A new initiative spurred by the Black Lives Matter movement is looking to introduce reading materials that better represent people of colour to elementary students in Calgary.
The Inclusive Literature initiative was created by university student Madeline Antony after reading about the shortage of representation for Black, Indigenous and people of colour (BIPOC) in current school curriculums.
“My friend and I wanted to be able to help the Black Lives Matter movement in a concrete way and in the numerous petitions that have been going around, one of the ones that really caught my eye was regarding changing the Alberta curriculum,” Antony said.
In reviewing her own schooling experiences, Antony realized there was a gap in the education system that she felt compelled to address.
“Looking back on being in elementary school, race was not a topic that got covered frequently, if at all, and it was definitely not featured in the books we read,” she said. “If anyone knows me, they know how much I love to read and how much books have taught me over the years.
“I now look back and think about how many interesting stories I probably missed by not having BIPOC voices represented in my classrooms.”
Now, Antony is looking to make sure young readers see themselves represented by authors and characters in the books they read at school.
Alberta education has come under fire recently, as questions arose around anti-racism teaching and training in Canada, alongside proper representation of BIPOC history and diversity in current curriculums.
Antony noted that shortage carries over to reading materials in Calgary schools.
“In 2018 77 per cent of books published featured animals or white characters as their focus, leaving 23 per cent to represent all the voices of the BIPOC community, and that’s just for books published, not books bought or distributed in schools,” she said.
With the new initiative, Antony is looking to collect donations from the community to purchase a broader scope of books for elementary schools in the city.
“For many schools buying new books is not always an option and that’s where we want to step in and help provide that newer, more representative reading material.”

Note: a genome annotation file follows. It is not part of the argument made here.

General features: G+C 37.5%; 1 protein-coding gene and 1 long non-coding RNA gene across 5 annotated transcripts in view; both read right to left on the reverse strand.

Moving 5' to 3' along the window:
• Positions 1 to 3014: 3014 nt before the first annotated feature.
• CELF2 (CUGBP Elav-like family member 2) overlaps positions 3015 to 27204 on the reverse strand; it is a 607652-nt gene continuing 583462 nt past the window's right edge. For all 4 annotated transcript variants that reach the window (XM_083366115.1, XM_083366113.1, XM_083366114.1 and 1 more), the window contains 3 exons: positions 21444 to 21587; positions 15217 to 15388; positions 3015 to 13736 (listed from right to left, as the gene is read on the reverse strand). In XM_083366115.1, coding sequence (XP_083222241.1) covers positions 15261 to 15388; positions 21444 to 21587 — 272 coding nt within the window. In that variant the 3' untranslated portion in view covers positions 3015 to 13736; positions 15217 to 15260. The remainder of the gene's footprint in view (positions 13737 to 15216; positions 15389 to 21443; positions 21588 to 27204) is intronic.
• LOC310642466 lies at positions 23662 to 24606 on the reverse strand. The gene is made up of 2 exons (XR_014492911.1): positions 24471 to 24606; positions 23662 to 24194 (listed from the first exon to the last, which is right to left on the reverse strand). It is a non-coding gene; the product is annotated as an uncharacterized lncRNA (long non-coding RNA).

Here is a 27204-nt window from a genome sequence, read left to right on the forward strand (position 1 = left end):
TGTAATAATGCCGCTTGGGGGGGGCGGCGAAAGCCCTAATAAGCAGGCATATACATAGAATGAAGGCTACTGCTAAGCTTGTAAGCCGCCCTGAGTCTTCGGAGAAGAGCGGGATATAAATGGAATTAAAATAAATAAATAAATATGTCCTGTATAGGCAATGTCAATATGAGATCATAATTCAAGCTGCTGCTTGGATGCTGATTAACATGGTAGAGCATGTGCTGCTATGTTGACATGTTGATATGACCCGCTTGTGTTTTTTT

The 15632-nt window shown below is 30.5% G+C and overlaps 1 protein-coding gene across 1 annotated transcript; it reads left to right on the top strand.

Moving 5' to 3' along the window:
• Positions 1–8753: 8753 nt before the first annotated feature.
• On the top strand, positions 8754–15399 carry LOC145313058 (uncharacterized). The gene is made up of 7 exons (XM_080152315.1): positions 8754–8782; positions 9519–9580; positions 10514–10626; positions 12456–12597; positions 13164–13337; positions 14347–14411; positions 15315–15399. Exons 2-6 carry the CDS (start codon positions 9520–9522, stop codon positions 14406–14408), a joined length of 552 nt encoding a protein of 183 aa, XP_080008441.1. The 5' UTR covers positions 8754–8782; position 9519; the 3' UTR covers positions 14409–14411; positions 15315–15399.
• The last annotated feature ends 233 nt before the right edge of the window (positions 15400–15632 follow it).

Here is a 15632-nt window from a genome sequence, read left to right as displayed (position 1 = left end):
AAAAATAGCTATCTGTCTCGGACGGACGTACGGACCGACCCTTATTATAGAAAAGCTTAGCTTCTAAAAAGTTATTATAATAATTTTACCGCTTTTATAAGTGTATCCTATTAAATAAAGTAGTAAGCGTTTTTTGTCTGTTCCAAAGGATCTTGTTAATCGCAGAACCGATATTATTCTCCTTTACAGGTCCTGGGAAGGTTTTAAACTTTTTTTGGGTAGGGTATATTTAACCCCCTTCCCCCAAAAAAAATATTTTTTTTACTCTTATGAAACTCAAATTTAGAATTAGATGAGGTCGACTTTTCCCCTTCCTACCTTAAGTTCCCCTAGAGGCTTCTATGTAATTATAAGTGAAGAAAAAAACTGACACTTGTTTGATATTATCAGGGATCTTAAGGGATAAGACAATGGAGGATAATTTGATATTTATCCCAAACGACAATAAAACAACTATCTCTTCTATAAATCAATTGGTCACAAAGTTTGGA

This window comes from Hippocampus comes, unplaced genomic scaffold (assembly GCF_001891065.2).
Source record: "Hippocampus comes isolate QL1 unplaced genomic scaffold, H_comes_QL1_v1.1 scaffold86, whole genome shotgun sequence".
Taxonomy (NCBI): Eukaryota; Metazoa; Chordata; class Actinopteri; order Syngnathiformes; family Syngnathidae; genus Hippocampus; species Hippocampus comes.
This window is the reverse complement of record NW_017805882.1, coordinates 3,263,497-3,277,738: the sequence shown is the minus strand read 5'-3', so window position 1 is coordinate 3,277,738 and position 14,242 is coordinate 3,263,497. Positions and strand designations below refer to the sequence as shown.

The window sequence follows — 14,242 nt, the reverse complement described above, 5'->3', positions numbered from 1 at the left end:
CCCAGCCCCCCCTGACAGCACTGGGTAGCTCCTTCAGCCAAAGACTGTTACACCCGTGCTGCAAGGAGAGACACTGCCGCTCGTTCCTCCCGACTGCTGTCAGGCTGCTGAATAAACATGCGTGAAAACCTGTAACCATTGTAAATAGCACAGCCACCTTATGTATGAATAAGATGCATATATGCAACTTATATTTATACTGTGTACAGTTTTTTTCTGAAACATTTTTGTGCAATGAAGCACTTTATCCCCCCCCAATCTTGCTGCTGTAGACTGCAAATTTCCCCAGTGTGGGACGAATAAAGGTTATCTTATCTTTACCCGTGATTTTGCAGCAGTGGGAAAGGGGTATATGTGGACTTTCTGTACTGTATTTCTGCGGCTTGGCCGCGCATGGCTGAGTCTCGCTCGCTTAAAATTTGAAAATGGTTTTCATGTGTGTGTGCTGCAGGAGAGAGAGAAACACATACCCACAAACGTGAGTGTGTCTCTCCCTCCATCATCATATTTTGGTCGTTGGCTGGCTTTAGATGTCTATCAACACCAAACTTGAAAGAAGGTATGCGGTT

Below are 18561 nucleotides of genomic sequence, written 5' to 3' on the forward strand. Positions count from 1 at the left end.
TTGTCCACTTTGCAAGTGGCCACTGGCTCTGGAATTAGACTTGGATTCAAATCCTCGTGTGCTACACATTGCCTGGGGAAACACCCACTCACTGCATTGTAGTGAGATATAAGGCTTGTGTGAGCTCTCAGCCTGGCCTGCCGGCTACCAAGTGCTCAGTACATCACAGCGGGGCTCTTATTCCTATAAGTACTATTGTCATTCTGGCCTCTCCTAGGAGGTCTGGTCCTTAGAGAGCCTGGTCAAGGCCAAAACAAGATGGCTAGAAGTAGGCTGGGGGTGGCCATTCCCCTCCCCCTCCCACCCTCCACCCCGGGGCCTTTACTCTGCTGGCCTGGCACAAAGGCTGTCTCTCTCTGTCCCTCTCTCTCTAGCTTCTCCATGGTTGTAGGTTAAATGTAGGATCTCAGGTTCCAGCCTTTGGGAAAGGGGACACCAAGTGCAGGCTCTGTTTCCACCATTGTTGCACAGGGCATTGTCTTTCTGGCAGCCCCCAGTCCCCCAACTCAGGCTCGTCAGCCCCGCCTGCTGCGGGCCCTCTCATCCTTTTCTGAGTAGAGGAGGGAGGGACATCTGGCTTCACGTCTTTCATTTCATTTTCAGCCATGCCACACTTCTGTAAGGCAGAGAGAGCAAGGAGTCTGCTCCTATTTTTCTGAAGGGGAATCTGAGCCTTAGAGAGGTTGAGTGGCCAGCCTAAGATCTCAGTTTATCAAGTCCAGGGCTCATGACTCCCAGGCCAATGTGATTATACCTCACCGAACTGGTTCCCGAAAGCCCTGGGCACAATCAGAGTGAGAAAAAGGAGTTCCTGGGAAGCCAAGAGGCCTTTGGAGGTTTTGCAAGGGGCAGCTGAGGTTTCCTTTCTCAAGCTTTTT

Antony noted that allowing youth to see themselves represented in the books they read will have a lasting impact for youth in the city.
“For students from the BIPOC community, this gives them an opportunity to see themselves reflected in the stories they are reading and ensures that every child can find a literary role model that they can relate to,” Antony said.
“For all students, it gives an opportunity to learn from and listen to stories that truly reflect how diverse our world is and how amazing that makes the society we live in.”
The initiative launched on July 1, and so far, Antony said there’s been a positive reaction from the public.
Right now the program is accepting monetary donations and recommendations for inclusive books.
“Following donation collections, we are planning on purchasing books from local books stores or directly from publishers which will then be passed along to classrooms once the teachers return to school in mid-August,” Antony said.
“We are planning on starting with schools in the greatest need for reading materials overall and work our way from there.”
As for books the program is looking to select, Antony said the initiative has an active list being developed of inclusive readings, including I Look Up To… Michelle Obama, Little Leaders: Bold Women in Black History and Hidden Figures.
Antony noted the list has been developed from charities doing similar work around the world and is always open to new suggestions.
“We are happy to add or adapt books based on community or school feedback, as we are not parents nor teachers and this is a learning process for us as well,” she said.
Antony added that Inclusive Literature is looking to buy its first round of books this week and hopes in the future it can expand to host not only monetary donations but book drives as well.